14 Penn State The Nittany Lions dream of a title, but reality says they'll need a healthy Aaron Harris to have any chance

August 30, 1998

The dream is vivid in his mind. "We begin with a win over
Southern Miss, and my knee starts getting back to normal," says
fullback Aaron Harris, tapping on a schedule with his right hand
as he sits in a conference room in Penn State's athletic
offices. "We knock off Bowling Green, then Pittsburgh. My knee's
feeling stronger. Then, against Ohio State in Columbus, my
knee's 100 percent and we upset the top-ranked team in the
country. We give Minnesota some payback the next week, and we're
on our way."

The vision doesn't end there. It goes on to include Big Ten and
national titles, capped by players carrying coach Joe Paterno
into the sunset on their shoulders. The dream doesn't show us,
however, who will play quarterback or tailback this season, or
how the Nittany Lions will replace six starters from a defense
that last season couldn't stop the run, a fatal flaw in a
between-the-tackles kind of conference. All of which leads to
the problem with dreams: Sometimes they don't come true.

"We have a lot of holes on our team," says the 71-year-old
Paterno, who is two wins shy of 300 career victories. "We may
eventually play ourselves into being a great team, but we won't
be one at the start."

If Penn State is to come close to greatness, it will need
Harris, a junior, to rebound from the torn anterior cruciate
ligament he suffered in his right knee last October against
Minnesota. Before his injury, Harris--who did not practice this
spring--was averaging 6.2 yards per carry. Paterno compares the
injury to the one Blair Thomas suffered in 1987 and believes it
will take Harris a full year to get back up to speed. "He's a
key for us," Paterno says. "When he went down, it changed our
season."

Until Harris is completely healthy, he will rotate at tailback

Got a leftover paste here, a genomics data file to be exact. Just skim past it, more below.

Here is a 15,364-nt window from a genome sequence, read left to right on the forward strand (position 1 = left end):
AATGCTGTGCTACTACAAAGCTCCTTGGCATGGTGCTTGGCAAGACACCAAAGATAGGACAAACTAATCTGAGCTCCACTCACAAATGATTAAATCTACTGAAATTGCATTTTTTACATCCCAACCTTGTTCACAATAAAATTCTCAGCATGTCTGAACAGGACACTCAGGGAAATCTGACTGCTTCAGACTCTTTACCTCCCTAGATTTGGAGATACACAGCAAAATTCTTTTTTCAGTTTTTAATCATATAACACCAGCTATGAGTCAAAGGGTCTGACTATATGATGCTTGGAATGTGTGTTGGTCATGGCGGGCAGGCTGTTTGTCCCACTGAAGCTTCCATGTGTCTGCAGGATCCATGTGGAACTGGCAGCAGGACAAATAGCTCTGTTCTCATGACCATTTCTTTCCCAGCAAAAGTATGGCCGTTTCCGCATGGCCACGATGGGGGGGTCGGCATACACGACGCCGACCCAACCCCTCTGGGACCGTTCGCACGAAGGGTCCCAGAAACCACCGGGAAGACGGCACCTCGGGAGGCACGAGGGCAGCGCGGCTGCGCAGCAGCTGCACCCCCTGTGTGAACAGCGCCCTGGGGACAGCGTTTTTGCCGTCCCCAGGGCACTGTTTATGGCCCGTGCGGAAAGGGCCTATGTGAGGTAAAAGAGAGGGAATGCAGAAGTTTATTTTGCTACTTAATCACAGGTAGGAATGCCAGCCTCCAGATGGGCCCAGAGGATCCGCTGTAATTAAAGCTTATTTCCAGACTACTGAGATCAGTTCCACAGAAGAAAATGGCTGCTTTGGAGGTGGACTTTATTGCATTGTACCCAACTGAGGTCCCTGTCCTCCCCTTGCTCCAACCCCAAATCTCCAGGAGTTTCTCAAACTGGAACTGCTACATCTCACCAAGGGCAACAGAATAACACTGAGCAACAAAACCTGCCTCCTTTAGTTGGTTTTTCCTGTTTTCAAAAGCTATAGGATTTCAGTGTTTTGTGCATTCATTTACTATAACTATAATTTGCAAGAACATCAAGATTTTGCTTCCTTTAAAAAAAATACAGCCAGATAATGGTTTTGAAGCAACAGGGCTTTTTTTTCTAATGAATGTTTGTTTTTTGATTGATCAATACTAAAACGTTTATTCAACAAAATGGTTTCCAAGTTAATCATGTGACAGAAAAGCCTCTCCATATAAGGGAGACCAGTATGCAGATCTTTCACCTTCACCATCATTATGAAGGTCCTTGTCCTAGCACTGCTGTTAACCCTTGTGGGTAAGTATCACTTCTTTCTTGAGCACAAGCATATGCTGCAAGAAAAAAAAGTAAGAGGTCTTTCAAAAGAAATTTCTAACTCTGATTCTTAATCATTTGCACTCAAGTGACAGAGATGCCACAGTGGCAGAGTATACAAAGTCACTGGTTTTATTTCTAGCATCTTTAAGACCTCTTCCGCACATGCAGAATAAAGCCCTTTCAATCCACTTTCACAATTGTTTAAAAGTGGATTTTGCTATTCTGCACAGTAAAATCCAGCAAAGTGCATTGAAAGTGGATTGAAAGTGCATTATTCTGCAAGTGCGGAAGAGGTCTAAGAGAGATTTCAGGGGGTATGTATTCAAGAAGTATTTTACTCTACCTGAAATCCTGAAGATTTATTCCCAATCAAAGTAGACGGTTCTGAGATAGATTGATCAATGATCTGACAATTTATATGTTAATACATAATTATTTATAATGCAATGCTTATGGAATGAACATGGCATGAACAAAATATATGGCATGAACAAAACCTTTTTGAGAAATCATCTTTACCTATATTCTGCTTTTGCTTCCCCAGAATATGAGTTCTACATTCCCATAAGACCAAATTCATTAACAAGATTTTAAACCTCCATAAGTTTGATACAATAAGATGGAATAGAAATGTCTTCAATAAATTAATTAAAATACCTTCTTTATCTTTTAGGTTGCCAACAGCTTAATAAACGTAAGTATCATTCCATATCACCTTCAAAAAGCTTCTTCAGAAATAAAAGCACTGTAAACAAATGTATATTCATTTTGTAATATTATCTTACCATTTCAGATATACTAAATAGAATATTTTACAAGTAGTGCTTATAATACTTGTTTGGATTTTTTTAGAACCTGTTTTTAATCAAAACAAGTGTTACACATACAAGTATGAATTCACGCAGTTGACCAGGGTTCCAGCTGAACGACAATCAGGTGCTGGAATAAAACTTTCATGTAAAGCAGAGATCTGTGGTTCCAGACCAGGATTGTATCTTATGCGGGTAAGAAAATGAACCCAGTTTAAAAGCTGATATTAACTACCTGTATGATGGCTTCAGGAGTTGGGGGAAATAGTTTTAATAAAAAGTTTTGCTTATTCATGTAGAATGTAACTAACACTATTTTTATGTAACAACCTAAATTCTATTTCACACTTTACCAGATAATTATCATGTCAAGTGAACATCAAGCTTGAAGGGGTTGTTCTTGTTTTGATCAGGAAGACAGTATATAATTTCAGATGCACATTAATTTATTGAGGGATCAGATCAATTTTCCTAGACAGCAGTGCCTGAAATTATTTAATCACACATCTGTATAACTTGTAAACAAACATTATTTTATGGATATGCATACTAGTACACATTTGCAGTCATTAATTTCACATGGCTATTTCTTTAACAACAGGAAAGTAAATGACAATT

with junior Cordell Mitchell and senior Chris Eberly, neither of
whom will remind anyone of Curtis Enis (3,256 yards rushing, 38
touchdowns over three seasons). For now, that leaves redshirt
sophomore Mike Cerimele as the fullback, a late replacement for
senior Anthony Cleary, who left the team in mid-August. At
quarterback, the candidates are junior Kevin Thompson, a
strong-armed, slow-footed, classic drop-back-style quarterback,
and sophomore Rashard Casey, a run-pass threat in the Nebraska
mold. So perplexed is Paterno by the dilemma that he hasn't
dismissed the possibility of rotating the two.

On defense, an inability to stop the run ultimately undermined
Penn State's season last year. The Nittany Lions ranked 81st in
the nation in run defense but should improve in that area this
year if for no other reason than junior defensive end Courtney
Brown's having recovered from a dislocated left thumb; he played
in a cast for the final nine games last season and still was
named a second-team All-Big Ten player. Another jewel on defense
is junior linebacker Brandon Short. Not only could Short become
Penn State's first consensus All-America on defense since
linebacker Shane Conlon in 1986, but he's also a leader on a
team that otherwise lacks leadership. This summer, for example,
it was Short who helped persuade about 30 players to show up at
the school track every Friday at 5 a.m. to run laps in the
predawn darkness. That's the kind of thing that can turn a
mediocre team into a magical one.

"It's easier to start the season with low expectations," says
Harris. "Last year we started Number 1, and everyone gunned for
us. Now it's our turn to surprise."

In August, everyone can dream.

--L.A.

COLOR PHOTO: TOMASSO DEROSA/SWSI Headhunter Brown has recovered from a dislocated thumb and should wreak havoc. [Courtney Brown being blocked in game]

Fast Facts

1997 record: 9-3
(6-2, tied for 2nd in Big Ten)
Final ranking: No. 16 AP, No. 17 coaches' poll

1997 Averages OFFENSE DEFENSE
Scoring 32.7 21.2
Rushing Yards 208.6 181.9
Passing Yards 213.9 217.5
Total Yards 422.6 399.4

[BOX]

Pivotal Players

Titcus Pettigrew, a junior wideout who caught seven passes for
85 yards last season, played some strong safety in the spring
and could see action in the defensive backfield this fall....
After watching the sublime play of junior cornerback David
Macklin this spring, coach Joe Paterno said, "By the time he
leaves, he may be the best we've ever had at corner."

Key Games

Schedule strength: 33rd of 112

Oct. 3 at Ohio State Penn State hasn't won in Columbus in two
tries since 1978. That streak won't be snapped this year.

Nov. 7 at Michigan The Nittany Lions look to avenge last year's
34-8 drubbing. A New Year's Day bowl could be at stake.

The Bottom Line

The roster is loaded with high school All-Americas, but
inexperience in the backfield makes this a third-place team in
the Big Ten.

HOLE YARDS PAR R1 R2 R3 R4
OUT
HOLE YARDS PAR R1 R2 R3 R4
IN
Eagle (-2)
Birdie (-1)
Bogey (+1)
Double Bogey (+2)